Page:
Recent findings suggest that contact stress is a potent predictor of subsequent symptomatic osteoarthritis development in the knee. However, much larger numbers of knees (likely on the order of hundreds, if not thousands) need to be reliably analyzed to achieve the statistical power necessary to clarify this relationship. This study assessed the reliability of new semiautomated computational methods for estimating contact stress in knees from large population-based cohorts. Ten knees of subjects from the Multicenter Osteoarthritis Study were included. Bone surfaces were manually segmented from sequential 1.0 Tesla magnetic resonance imaging slices by three individuals on two nonconsecutive days. Four individuals then registered the resulting bone surfaces to corresponding bone edges on weight-bearing radiographs, using a semi-automated algorithm. Discrete element analysis methods were used to estimate contact stress distributions for each knee. Segmentation and registration reliabilities (day-today and interrater) for peak and mean medial and lateral tibiofemoral contact stress were assessed with Shrout-Fleiss intraclass correlation coefficients (ICCs). The segmentation and registration steps of the modeling approach were found to have excellent day-to-day (ICC 0.93–0.99) and good inter-rater reliability (0.84–0.97). This approach for estimating compartment-specific tibiofemoral contact stress appears to be sufficiently reliable for use in large population-based cohorts.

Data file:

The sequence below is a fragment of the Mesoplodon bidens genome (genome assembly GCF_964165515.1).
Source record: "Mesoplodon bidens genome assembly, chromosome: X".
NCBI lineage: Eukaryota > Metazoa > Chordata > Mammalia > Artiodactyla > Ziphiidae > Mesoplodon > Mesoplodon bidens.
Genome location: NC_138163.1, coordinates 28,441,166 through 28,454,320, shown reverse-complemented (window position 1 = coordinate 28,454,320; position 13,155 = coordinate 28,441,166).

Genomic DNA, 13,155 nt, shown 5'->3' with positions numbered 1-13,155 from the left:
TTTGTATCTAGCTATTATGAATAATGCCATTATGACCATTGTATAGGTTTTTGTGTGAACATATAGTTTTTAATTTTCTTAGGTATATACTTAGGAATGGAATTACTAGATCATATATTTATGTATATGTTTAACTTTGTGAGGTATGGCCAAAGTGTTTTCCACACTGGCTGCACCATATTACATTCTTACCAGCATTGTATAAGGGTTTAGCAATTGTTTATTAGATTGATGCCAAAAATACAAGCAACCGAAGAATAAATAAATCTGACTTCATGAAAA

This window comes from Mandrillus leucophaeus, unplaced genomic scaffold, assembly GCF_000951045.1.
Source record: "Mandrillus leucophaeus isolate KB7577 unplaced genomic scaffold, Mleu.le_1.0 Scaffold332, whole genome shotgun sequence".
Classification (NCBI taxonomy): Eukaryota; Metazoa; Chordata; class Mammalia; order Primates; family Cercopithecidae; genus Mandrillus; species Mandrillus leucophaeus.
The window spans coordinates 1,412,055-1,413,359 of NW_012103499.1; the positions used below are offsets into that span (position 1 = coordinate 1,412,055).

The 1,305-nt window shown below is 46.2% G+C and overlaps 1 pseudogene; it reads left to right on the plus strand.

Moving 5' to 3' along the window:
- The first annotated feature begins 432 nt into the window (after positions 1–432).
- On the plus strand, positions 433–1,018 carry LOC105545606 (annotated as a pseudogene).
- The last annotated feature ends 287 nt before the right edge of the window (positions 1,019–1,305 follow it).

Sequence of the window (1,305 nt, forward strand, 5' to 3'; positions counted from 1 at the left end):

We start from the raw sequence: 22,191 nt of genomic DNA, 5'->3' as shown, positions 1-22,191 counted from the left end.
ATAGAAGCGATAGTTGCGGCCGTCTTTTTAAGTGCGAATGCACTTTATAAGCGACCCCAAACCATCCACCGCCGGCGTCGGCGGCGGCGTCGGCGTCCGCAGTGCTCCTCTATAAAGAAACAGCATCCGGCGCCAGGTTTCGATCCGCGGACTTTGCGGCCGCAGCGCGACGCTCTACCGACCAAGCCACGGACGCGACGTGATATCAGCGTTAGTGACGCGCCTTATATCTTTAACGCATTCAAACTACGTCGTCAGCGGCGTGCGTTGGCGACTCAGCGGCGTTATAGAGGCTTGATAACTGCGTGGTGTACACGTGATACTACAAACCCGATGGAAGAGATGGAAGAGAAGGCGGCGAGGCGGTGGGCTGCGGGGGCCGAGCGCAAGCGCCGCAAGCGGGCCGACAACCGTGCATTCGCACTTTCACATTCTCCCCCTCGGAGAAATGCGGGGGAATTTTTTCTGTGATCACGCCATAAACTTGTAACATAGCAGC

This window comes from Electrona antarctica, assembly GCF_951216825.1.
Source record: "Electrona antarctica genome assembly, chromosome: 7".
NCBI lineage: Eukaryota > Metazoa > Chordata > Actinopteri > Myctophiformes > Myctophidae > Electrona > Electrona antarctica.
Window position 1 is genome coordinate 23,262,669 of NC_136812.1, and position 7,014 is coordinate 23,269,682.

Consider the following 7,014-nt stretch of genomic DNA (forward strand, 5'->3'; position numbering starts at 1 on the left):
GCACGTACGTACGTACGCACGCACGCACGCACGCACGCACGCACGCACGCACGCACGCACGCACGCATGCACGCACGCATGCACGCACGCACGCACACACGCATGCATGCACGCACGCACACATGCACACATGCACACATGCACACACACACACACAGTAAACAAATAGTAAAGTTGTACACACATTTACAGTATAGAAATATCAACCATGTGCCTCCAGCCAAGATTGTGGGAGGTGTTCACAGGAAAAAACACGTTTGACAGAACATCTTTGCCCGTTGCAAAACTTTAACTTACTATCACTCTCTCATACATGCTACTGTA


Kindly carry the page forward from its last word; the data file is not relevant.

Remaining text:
Computational and Mathematical Methods in Medicine
Article ID 767469
Anderson, Donald D.; Segal, Neil A.; Kern, Andrew M.; Nevitt, Michael C.; Torner, James C.; and Lynch, John A., "Reliability of Semiautomated Computational Methods for Estimating Tibiofemoral Contact Stress in the Multicenter Osteoarthritis Study" (2012). Journal Articles. 232.